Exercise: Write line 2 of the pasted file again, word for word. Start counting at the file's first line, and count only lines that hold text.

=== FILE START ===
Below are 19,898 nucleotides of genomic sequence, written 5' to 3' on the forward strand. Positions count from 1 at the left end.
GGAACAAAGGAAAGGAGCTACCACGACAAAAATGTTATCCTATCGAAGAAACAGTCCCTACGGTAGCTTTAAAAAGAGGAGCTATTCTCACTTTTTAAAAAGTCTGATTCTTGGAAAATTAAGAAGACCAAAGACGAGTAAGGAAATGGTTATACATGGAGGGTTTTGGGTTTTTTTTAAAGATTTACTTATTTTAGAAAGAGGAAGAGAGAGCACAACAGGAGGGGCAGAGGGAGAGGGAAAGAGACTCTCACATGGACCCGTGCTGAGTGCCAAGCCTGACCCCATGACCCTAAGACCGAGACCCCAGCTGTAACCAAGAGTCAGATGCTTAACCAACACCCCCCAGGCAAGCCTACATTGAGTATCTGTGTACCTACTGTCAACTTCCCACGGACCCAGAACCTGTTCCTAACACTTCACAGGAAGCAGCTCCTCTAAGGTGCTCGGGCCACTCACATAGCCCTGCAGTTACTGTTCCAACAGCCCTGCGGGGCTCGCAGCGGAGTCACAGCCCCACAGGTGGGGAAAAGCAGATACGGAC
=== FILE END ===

GGAACAAAGGAAAGGAGCTACCACGACAAAAATGTTATCCTATCGAAGAAACAGTCCCTACGGTAGCTTTAAAAAGAGGAGCTATTCTCACTTTTTAAAAAGTCTGATTCTTGGAAAATTAAGAAGACCAAAGACGAGTAAGGAAATGGTTATACATGGAGGGTTTTGGGTTTTTTTTAAAGATTTACTTATTTTAGAAAGAGGAAGAGAGAGCACAACAGGAGGGGCAGAGGGAGAGGGAAAGAGACTCTCACATGGACCCGTGCTGAGTGCCAAGCCTGACCCCATGACCCTAAGACCGAGACCCCAGCTGTAACCAAGAGTCAGATGCTTAACCAACACCCCCCAGGCAAGCCTACATTGAGTATCTGTGTACCTACTGTCAACTTCCCACGGACCCAGAACCTGTTCCTAACACTTCACAGGAAGCAGCTCCTCTAAGGTGCTCGGGCCACTCACATAGCCCTGCAGTTACTGTTCCAACAGCCCTGCGGGGCTCGCAGCGGAGTCACAGCCCCACAGGTGGGGAAAAGCAGATACGGAC